Have you ever wondered what life would be like if artificial intelligence was a part of our everyday lives? Well, thanks to Alex Garland’s Ex Machina, we don’t have to.
Ex Machina was released in 2015 and marked the directorial debut of screenwriter Alex Garland whose work can be seen in 2002’s 28 Days Later and 2012’s Dredd. In short, the movie tailors around Caleb (Domhnall Gleeson), a young programmer who is shortlisted to participate in an experiment hosted by the revolutionist Nathan (Oscar Isaac), a well-esteemed programmer responsible for the creation of Ava (Alicia Vikander), a scarily-realistic humanoid A.I.
If you’re already drawing comparisons to Alex Proyas’ I, Robot you wouldn’t be blamed for doing so. Similarly to the 2004 film, Ex Machina also taps into our fears towards the threat of future technological advancements, yet only this time it’s executed so much better than its predecessor.
In particular, I was extremely interested in the limited cast that the film has to offer. More often than not I have enjoyed films that have made similar casting decisions, with the likes of Hard Candy and Hitchock’s Rope proving that minimalism can have a profound affect on our reading of a film. Thankfully, the small cast consisting of Domnhall, Isaac and Vikander only benefit the movie. The absence of overcrowding adds a certain focus to the characters on show, and helps to foreground the fantastic performances on display. The trio all bring something unique to the table; with Caleb’s geeky awkwardness, Nathan’s cryptic motivations and Ava’s subtle manipulation all coming together to demonstrate some really strong character development. The authentic dialogue being exchanged between the characters also did nothing but add to the realism of a world that is, scarily enough, a very strong possibility for future years. It’s always nice to watch a movie that doesn’t feature mechanic conversation, and Garland’s writing prowess is on full display here.
Visually speaking, Ex Machina is astonishing, and there’s no wonder that the film was awarded an Academy Award for Best Achievement in Visual Effects. The entire appearance of Vikander’s Ava is breathtakingly believable, with no indication of post-production enhancements ever being made. The way Ava moves and communicates is parallel to the way in which a human maneuvers, something that is absolutely paramount for a Sci-Fi film to achieve. If there was even a single clue that her appearance is fake, although in reality we know that it is, the movie throws away any hope of creating an environment that is remotely believable, and because of this; I can only applaud Ex Machina‘s visual effects team.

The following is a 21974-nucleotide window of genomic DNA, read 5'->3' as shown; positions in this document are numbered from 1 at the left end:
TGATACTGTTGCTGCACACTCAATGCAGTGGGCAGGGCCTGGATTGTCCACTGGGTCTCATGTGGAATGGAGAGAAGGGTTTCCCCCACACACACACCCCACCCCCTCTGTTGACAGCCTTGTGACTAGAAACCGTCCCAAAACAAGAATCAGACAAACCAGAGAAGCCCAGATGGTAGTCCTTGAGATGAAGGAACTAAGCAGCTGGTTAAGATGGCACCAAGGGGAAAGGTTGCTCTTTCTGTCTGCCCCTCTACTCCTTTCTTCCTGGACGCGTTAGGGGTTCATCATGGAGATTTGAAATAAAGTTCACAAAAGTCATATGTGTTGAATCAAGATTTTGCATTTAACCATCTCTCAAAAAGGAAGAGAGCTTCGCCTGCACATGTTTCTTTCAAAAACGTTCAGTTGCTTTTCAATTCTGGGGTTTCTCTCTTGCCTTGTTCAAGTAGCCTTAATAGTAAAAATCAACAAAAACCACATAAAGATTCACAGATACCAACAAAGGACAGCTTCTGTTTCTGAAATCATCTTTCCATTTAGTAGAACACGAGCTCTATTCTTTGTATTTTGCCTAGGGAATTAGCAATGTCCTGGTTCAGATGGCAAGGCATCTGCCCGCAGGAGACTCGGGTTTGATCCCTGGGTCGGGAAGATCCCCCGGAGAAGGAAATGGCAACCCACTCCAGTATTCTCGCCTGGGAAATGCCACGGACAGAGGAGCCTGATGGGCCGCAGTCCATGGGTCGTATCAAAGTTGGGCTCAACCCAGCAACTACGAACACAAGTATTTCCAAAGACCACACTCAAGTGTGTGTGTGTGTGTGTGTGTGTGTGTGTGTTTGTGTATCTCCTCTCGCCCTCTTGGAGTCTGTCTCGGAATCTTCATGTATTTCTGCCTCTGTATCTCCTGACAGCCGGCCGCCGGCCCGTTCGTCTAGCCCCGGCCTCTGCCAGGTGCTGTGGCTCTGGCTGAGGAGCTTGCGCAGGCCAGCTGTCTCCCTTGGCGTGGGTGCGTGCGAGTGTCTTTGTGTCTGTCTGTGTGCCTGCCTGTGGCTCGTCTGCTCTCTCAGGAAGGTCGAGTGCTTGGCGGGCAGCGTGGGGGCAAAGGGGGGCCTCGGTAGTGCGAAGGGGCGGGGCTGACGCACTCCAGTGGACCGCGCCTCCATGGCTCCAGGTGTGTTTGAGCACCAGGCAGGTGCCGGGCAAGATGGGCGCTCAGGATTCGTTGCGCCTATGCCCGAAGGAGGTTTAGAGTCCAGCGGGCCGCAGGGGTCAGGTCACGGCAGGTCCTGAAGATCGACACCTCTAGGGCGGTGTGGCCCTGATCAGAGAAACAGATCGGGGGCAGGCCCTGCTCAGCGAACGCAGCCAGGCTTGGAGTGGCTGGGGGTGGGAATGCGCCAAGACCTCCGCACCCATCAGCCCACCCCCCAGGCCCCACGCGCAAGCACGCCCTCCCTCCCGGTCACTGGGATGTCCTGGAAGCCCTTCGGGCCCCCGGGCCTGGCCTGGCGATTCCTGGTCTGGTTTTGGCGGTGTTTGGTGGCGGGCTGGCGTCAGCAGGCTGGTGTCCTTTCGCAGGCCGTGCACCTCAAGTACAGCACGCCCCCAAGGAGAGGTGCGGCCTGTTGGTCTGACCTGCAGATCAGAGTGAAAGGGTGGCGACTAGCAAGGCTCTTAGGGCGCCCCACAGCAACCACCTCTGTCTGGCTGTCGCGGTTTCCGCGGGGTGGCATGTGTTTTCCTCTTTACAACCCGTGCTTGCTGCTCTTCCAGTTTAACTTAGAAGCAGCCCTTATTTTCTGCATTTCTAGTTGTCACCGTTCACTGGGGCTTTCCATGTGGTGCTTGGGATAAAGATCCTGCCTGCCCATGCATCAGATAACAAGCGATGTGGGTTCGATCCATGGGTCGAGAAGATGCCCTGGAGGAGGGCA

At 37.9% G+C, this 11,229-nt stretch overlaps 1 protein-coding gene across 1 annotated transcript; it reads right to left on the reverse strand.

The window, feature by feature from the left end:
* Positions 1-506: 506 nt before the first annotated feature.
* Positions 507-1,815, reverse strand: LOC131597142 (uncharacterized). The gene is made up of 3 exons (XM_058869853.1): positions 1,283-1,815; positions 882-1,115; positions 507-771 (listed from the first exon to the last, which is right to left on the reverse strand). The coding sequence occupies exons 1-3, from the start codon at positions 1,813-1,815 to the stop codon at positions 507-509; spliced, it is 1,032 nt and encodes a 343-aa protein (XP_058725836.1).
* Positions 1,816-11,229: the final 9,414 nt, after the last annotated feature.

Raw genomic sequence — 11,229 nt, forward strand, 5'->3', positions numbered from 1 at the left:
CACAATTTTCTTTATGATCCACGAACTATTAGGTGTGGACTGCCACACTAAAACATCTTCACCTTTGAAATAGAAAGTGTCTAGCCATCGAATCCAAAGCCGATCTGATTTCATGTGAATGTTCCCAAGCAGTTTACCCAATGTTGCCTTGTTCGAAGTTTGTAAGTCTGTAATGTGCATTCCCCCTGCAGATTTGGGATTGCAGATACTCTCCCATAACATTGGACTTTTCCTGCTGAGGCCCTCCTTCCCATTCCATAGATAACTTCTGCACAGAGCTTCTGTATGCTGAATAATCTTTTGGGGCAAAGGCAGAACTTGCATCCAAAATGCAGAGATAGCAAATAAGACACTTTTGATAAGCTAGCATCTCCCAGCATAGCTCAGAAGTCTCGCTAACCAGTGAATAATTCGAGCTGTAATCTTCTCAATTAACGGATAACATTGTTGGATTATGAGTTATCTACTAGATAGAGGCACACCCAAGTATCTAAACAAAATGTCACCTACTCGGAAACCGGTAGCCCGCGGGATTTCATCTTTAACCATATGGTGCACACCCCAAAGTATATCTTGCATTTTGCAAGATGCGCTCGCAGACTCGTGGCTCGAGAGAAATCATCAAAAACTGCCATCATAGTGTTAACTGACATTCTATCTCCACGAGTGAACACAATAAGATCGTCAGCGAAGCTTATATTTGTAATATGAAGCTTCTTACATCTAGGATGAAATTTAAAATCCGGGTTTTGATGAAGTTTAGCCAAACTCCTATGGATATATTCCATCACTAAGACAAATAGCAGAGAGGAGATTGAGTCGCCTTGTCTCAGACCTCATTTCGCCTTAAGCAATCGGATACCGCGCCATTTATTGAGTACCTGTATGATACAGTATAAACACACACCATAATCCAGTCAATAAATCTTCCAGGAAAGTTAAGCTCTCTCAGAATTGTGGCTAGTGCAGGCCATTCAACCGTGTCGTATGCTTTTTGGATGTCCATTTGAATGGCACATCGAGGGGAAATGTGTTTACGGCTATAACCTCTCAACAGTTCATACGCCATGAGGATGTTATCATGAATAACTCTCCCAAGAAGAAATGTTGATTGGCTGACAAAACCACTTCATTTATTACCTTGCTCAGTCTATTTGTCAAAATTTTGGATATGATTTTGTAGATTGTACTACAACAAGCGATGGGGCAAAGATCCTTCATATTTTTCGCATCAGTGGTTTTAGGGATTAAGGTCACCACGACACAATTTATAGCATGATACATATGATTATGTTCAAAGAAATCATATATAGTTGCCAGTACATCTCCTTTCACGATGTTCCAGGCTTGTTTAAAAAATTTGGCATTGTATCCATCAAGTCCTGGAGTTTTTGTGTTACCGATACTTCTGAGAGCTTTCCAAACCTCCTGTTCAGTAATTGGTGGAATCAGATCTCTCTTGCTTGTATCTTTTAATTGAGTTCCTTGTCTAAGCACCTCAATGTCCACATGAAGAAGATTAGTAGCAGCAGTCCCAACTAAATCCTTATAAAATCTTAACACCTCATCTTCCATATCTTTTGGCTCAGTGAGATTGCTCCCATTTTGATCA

Although I say the film falls into the Sci-Fi genre, there’s so much more to it than that. Yes, it’s about artificial intelligence that doesn’t yet exist, but the movie is also extremely tense, mysterious and completely frightening to behold. There’s certain moments in the movie where we find ourselves questioning who we should root for. Are we advocating the betrayed lab rat, the manipulative machine or the morally questionable creator? These type of moments are the ones that make this film stand out from being your everyday Sci-Fi flick with there not being a minute of this film that we aren’t trying to puzzle everything together.
What I loved most about this movie, though, was how it presented the relationship between Caleb and Ava. At first, Caleb is adamant in maintaining a professional and controlled relationship with Nathan’s creation, yet as the film progresses, Caleb starts to fall for her. Man, even I started to empathise with Caleb’s inability to remain strictly professional towards her. The film does an excellent job in speculating what a relationship between a human and A.I. could look like in the real world, and if we’re not lucky, we could find ourselves experiencing it. You can count me out.
VERDICT: – A Visual Masterpiece!
On the whole, Alex Garland has once again succeeded in bringing a great deal of realism to a world that we can only hope will never exist. The film’s Frankenstein-esque story of rebellion does an excellent job in proving how vulnerable we truly are in the face of technological advancement, and also raises questions about whether we should be meddling in these advancements to begin with. Ex Machina is intense, suspenseful and has gorgeous visuals – the only bugbear I have with it is that I hope it doesn’t inspire others to create their very own Ava.